After the death of her parents Paraskeva went to Constantinople, a city full of churches with many relics and wonder-working icons. There she met some zealous ascetics who instructed her in the spiritual life. She settled at the church of the Most Holy Theotokos in Heraclea Pontica where she spent five years in concentrated prayer and fasting before making a pilgrimage to the Holy Land, where she had long desired to venerate those places where our Saviour had lived and walked. She did not return to Constantinople but, yearning to withdraw still further from the world and its distractions, she crossed the River Jordan into the wilderness. There she lived the ascetic life until she reached the age of twenty-five. An angel of the Lord ordered her to return to her homeland, saying: "Leave the wilderness and return to your homeland; it is necessary that you render your body to the earth there, and your soul to the habitation of the Lord." St. Paraskeva obeyed, and returned to Epivato in the village of Katikratia where she lived for two years in ceaseless fasting and prayer.
St. Paraskeva departed to the Lord at the age of twenty-seven, and was buried near the sea. She was given a Christian burial, but as no one knew who she was or where she was from, she was buried in an unmarked grave. It pleased God, however, to reveal the glory of His saint. Years after her repose, the body of a dead sailor washed ashore. It had already begun to decay and give off a horrible stench before a stylite saint nearby detected it and asked the villagers to bury it. They unknowingly dug the grave right over the relics of St. Paraskeva. That night, one of the grave-diggers, a pious man by the name of George, had a dream. He saw a queen seated on a throne, surrounded by a glorious company of soldiers. One of them said to him, "George, why did you disdain the body of St. Paraskeva and bury a stinking corpse with it? Make haste and transfer the body of the Saint to a worthy place, for God desires to glorify His servant on earth." Then St. Paraskeva herself spoke: "George, dig up my relics at once. I can't bear the stench of that corpse." And she told him who she was and that she was originally from Epivato. That same night, a devout woman, Euphemia, had a similar dream.
On being told about these dreams the next morning, the villagers took lighted candles and went to the cemetery, where they dug down and discovered St. Paraskeva's relics, fragrant and incorrupt. The relics were taken to the church of the Apostles Peter and Paul, where, by the prayers of the holy ascetic, many people were healed of various diseases and the blind received their sight. She remained there for about 175 years.
St Paraskeva's relics were moved to Trnovo, Bulgaria in 1238 and placed in the cathedral. Patriarch Euthymius wrote her Life and established the day of her commemoration as October 14. The Turks occupied Bulgaria in 1391, and her relics were given to Mircea the Elder, Prince of the Romanian Land (one of the districts of Romania). In 1393 the relics were given to Princess Angelina of Serbia (July 30), who brought them to Belgrade in the Ružica Church. When Belgrade fell to Ottoman forces in 1521, the relics were translated to Constantinople and placed in the patriarchal cathedral.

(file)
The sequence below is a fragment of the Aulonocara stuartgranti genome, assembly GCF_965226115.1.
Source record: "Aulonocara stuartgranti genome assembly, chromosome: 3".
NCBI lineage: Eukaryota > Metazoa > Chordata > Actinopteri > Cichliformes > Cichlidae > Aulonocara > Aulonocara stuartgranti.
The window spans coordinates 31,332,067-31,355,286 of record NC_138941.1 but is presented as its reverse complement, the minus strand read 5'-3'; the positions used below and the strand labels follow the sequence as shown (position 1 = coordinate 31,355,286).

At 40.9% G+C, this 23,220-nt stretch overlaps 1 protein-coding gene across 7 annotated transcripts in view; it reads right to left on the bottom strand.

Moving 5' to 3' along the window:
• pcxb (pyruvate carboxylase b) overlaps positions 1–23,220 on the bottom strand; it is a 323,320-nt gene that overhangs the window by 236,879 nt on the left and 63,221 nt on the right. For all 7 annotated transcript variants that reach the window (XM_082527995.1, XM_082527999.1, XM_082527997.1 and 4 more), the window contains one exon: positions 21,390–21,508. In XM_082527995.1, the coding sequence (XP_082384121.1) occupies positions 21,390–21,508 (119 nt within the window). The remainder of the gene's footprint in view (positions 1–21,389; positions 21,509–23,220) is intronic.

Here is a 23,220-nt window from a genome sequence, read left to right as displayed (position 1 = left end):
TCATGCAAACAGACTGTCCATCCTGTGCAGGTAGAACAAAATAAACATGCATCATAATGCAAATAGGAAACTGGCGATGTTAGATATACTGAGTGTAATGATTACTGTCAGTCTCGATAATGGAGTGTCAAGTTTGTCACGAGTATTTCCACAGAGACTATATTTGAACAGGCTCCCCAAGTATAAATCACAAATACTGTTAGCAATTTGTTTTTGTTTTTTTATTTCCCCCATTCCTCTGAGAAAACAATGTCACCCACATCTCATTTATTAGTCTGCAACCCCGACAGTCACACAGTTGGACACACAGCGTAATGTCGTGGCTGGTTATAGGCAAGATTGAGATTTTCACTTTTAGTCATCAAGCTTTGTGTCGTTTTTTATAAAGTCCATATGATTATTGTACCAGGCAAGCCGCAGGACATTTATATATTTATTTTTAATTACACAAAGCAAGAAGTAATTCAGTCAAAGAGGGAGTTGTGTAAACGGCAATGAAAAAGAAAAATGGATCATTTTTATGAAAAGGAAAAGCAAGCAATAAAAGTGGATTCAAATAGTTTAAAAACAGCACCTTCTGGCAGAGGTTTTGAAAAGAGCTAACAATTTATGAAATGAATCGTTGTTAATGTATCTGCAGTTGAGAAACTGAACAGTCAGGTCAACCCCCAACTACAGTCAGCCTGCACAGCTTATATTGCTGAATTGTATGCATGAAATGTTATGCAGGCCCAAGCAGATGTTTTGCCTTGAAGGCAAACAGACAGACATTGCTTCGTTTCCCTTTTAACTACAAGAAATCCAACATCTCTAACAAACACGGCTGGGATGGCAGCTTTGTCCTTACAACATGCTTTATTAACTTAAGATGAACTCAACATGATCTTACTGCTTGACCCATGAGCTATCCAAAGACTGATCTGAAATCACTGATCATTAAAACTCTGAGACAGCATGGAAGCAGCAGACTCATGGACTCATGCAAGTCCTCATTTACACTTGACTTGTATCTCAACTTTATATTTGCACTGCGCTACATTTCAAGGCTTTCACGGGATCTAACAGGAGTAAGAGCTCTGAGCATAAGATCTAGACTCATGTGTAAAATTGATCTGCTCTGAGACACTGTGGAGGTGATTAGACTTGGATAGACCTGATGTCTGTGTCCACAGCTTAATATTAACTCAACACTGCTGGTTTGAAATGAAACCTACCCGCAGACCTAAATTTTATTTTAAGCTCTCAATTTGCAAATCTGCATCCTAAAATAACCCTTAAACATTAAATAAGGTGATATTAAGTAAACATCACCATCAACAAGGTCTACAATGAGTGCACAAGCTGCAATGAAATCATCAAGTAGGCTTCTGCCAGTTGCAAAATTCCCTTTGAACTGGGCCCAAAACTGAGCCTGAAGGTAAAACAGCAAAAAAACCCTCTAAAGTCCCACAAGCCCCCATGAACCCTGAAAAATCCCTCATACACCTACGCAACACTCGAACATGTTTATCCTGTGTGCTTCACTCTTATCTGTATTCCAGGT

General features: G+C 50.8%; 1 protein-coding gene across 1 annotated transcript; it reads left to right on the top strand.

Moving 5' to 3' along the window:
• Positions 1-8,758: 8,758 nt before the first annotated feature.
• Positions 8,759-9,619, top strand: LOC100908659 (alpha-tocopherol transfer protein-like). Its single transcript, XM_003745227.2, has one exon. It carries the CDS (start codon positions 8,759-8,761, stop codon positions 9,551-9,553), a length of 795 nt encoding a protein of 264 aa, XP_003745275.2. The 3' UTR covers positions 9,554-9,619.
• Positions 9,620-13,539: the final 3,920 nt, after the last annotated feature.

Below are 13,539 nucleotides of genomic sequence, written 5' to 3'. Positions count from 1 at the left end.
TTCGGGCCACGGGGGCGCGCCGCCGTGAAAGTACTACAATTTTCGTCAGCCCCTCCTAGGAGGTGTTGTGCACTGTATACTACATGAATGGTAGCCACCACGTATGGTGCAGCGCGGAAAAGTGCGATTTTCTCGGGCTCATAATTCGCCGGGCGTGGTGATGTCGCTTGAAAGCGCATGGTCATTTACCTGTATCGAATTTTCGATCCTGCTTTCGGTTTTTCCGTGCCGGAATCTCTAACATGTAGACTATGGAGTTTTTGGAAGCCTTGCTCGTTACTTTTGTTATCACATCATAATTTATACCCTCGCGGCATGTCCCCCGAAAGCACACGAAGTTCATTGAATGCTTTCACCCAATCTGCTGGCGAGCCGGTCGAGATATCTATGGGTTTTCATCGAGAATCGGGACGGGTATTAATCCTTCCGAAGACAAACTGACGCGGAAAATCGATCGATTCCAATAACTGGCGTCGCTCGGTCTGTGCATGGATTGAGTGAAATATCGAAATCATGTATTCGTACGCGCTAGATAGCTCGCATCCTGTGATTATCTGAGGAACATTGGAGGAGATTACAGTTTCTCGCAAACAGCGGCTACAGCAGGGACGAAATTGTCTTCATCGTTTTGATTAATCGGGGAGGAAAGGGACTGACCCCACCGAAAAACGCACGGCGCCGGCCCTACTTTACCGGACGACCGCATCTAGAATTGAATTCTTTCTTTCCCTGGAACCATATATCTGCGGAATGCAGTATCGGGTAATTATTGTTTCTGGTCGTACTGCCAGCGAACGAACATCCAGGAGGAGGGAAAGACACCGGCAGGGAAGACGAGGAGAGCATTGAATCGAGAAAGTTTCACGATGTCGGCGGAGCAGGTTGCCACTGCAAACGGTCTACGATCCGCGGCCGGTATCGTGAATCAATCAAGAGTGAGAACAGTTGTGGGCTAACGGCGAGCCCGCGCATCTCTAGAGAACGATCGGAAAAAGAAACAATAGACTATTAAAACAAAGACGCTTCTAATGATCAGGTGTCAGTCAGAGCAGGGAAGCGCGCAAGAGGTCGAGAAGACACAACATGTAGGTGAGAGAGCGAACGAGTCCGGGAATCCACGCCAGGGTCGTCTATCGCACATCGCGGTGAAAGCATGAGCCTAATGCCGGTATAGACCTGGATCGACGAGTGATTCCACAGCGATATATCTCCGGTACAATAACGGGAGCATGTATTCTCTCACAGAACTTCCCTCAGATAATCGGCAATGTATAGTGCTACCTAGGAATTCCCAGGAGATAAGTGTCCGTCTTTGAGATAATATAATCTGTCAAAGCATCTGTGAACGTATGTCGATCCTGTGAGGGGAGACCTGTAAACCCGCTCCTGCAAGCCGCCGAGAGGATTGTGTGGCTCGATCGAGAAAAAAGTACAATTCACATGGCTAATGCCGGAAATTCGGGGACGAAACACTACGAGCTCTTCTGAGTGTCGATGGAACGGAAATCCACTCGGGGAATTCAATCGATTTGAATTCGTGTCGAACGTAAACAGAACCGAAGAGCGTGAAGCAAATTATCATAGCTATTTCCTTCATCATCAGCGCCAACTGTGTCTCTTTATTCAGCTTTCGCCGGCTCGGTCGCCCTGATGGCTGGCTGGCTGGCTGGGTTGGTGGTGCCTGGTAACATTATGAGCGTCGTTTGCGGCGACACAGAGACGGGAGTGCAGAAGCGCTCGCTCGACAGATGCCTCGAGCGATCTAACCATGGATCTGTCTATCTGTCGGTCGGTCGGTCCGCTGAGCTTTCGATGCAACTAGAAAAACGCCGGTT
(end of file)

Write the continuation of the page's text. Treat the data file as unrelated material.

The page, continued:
In 1641, during the time of Patriarch Parthenius the Old of Constantinople (1639-1644) and of the Moldavian Prince Vasily Voevod, the Patriarchate of Constantinople found itself in great financial need. The Patriarch arranged with Prince Basil to give him the relics of St. Paraskeva in return for a sum of money. He lowered the holy relics over the fortified wall of Phanar and they were secretly transported to Jassy (Iasi).
On June 13, 1641, her incorrupt relics were transferred to the Monastery of the Three Hierarchs at Jassy in Romania, where many healings took place. On December 26, 1888, after being rescued from a fire, St. Paraskeva's relics were moved again. This time they were placed in the Metropolitan Cathedral at Jassy, where they remain until the present day.
Water from St. Paraskeva's spring in Belgrade has effected many cures for those who with faith call upon her intercession.
A severe drought in 1946-47 affected Moldavia, adding to the misery left by the war. Metropolitan Justinian Marina permitted the first procession featuring the coffin containing the relics of Saint Paraskeva, kept at Iaşi since then. The relics wended their way through the drought-deserted villages of Iaşi, Vaslui, Roman, Bacău, Putna, Neamţ, Baia and Botoşani Counties. The offerings collected on this occasion were distributed, based on Metropolitan Justinian's decisions, to orphans, widows, invalids, school cafeterias, churches under construction, and to monasteries in order to feed the sick, and old or feeble monks.
HYMN OF PRAISE: The Venerable Paraskeva-Petka
By St. Nikolai Velimirovich
"The Lord desires a pure heart":
Thus says the Gospel.
A pure virgin you remained,
And you gave your pure heart to God-
O most wonderful saint,
Saint Paraskeva, our ideal!
The Lord seeks a most pure mind,
Without fancy and without falsehood;
And you presented Him your most pure mind,
Like that of an angel, of the same kind.
O most wonderful saint,
O Saint Paraskeva, hearken to our petitions!